With 2020 over and the results of the American federal election season finalized, our Congressional branch of government can soon begin the legislative process of enacting laws. After a year of managing through a deadly pandemic, highlighting racial injustice within our country, and paying close attention to the Presidential election we must begin to focus on our forthcoming. We can often predict how issues will unfold in the New Year by taking a detailed look at who is currently sitting in government, specifically in the House of Representatives and the Senate. Although the issues highlighted and faced in 2020 are far from being resolved, it’s important to start each year with a bright outlook towards the future.
So let’s begin 2021 by commenting on something more positive: the progressive diversity strides gained in the new 117th United States Congress.
In the United States, our electoral system of voting happens every few years depending on the sector of government; the House every two years, the Senate every six, and the presidency every four. 2020 was significant as all elected positions in the Executive and Legislative branches were being voted on the ballot.
Although the topic of Diversity in Congress focuses only on the advancement of various ethnicities made within the Legislative branch, it is important to note that our first woman of color vice president was elected, Vice President Kamala Harris. A woman of color holding this position in our Executive branch is monumental. It will change how diversity is both gained and viewed for decades to come.
RACIAL AND GENDER DIVERSITY IN THE HOUSE
As for our Congressional sectors, great strides of intersectionality have been gained this year. Within the House, 59 freshmen representatives have been obtained. Of these, 27 of them are women and 19 of them are people of color (POC), 8 are women of color (WOC).
In total, the Democratic party now has 89 women and 107 ethnic and racial minorities (43 are WOC) serving in the House. Juxtaposed to the Republican party who now has 29 women in the House as well as 20 POC (5 are WOC) Although the Republican party is behind their more liberal counterpart in terms of diversity, they continue to become more ethnically inclusive each year.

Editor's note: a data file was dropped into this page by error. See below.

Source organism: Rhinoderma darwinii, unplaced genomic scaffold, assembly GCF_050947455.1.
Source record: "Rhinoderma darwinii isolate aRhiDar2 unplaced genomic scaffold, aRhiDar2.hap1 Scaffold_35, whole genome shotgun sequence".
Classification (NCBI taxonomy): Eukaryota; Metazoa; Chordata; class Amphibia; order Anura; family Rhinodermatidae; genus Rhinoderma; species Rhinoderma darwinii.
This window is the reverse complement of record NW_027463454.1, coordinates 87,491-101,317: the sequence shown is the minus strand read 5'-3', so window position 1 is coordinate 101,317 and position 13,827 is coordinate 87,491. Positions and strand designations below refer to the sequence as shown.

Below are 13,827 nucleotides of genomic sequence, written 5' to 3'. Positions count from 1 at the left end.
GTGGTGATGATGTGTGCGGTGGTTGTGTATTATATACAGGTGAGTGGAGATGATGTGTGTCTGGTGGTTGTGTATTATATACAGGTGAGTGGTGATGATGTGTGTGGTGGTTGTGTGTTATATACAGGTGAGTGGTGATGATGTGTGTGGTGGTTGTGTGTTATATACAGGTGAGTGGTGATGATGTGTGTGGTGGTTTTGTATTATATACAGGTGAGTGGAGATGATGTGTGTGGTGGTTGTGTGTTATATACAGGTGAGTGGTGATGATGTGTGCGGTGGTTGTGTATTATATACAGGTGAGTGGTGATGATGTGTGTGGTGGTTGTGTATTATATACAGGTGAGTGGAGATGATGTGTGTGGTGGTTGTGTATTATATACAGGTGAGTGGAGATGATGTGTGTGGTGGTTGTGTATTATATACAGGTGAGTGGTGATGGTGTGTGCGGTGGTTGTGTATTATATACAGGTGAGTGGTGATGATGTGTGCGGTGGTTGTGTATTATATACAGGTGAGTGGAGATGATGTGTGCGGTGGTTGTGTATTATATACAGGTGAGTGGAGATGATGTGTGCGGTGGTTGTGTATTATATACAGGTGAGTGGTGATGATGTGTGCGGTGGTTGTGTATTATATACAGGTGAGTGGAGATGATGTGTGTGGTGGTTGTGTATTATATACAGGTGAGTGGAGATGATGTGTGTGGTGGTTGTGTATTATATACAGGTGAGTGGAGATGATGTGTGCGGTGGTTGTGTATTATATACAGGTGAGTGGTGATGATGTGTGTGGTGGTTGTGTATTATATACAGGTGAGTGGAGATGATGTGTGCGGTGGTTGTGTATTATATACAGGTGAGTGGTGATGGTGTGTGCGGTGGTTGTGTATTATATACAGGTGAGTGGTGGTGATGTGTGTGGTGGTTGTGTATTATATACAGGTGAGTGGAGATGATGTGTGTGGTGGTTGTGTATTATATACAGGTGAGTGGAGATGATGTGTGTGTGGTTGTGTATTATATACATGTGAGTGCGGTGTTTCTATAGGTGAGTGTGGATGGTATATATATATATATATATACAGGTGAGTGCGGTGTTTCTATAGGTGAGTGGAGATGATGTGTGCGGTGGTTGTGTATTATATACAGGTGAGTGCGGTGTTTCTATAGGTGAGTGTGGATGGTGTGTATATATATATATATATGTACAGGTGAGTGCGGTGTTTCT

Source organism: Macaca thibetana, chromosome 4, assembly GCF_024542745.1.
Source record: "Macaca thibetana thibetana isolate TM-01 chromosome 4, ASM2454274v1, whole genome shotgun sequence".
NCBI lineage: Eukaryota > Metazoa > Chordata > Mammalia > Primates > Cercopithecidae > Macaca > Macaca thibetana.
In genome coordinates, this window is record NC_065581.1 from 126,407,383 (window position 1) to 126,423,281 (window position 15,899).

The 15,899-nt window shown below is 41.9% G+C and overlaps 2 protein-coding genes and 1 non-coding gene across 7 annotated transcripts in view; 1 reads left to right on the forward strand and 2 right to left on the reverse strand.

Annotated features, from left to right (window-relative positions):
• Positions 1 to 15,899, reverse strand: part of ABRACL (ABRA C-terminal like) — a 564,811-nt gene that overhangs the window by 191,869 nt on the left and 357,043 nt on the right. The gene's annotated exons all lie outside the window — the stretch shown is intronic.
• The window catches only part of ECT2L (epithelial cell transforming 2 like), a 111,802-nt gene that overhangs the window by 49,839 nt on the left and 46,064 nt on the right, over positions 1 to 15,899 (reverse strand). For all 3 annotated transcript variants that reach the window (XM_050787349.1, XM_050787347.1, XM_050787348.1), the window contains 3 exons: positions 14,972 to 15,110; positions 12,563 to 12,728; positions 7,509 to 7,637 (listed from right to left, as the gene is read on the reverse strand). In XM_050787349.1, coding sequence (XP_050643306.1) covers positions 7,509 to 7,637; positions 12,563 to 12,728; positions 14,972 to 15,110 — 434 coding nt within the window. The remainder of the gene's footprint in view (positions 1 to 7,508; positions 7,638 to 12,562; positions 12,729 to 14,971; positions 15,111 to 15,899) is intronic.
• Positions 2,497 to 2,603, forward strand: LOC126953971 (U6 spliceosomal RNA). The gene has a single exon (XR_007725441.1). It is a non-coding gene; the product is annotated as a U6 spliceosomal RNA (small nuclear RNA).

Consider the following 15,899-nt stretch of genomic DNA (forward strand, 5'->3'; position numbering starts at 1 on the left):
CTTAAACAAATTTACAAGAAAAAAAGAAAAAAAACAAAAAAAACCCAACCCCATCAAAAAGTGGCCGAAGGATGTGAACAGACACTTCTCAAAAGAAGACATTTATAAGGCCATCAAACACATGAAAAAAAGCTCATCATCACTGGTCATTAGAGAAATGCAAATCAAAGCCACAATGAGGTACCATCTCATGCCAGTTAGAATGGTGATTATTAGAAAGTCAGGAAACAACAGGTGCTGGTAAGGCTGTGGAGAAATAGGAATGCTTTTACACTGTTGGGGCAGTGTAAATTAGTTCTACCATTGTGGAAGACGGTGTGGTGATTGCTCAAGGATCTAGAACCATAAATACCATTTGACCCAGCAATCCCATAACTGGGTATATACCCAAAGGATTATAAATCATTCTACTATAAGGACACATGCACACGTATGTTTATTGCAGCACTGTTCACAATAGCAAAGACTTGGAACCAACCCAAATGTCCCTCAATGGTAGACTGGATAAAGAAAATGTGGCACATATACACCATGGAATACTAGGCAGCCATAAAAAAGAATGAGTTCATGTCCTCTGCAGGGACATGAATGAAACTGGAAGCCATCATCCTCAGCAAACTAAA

RACIAL AND GENDER DIVERSITY IN THE SENATE
Although it has become more difficult to institute ethnic diversity within the Senate, due to its elections occurring every six years as well as the lack of a re-election limit, this year set some progressive records that will hopefully continue to follow in the future. Most notably, in Deleware’s First State Senate District, our first transgender senator was elected, Senator Sarah McBride (D-DE). Georgia also elected its first African American senator, Senator Raphael Warnock (D-GA).
DIVERSITY IN THE 116TH CONGRESS
Compared to the inauguration of past Freshman Congress members, diversity in both the House and Senate increased by 3.14 percent this year. Although our current Congress seems to be following the trend of growth in its multiculturalism, the lack of representative diversity gained in 2020 contrasted to other years is likely due to mandates passed and comments made by our former president. Unfortunately, his actions have continued to enable prejudice towards ethnic minorities in America.
Our 116th House of Representatives included 102 women and 116 POC (43 being WOC) out of a total of 435 representatives. Our Senate portrayed 25 senators who were women and 10 senators who were ethnic minorities (4 being women of color) out of a total of 100 senators.
A government that has overrepresented privileged ethnic, financial, and gendered populations within a community is not representative of a nation. Government must be representative of the people. To further develop an America that is filled with equality, Americans must push towards advocating for more women, people of color, and LGBTQ+ portrayal in Congress. It is impossible to make legislation that is all-encompassing if our legislative branch is unaware of how its lack of inclusivity affects populations of people they do not see.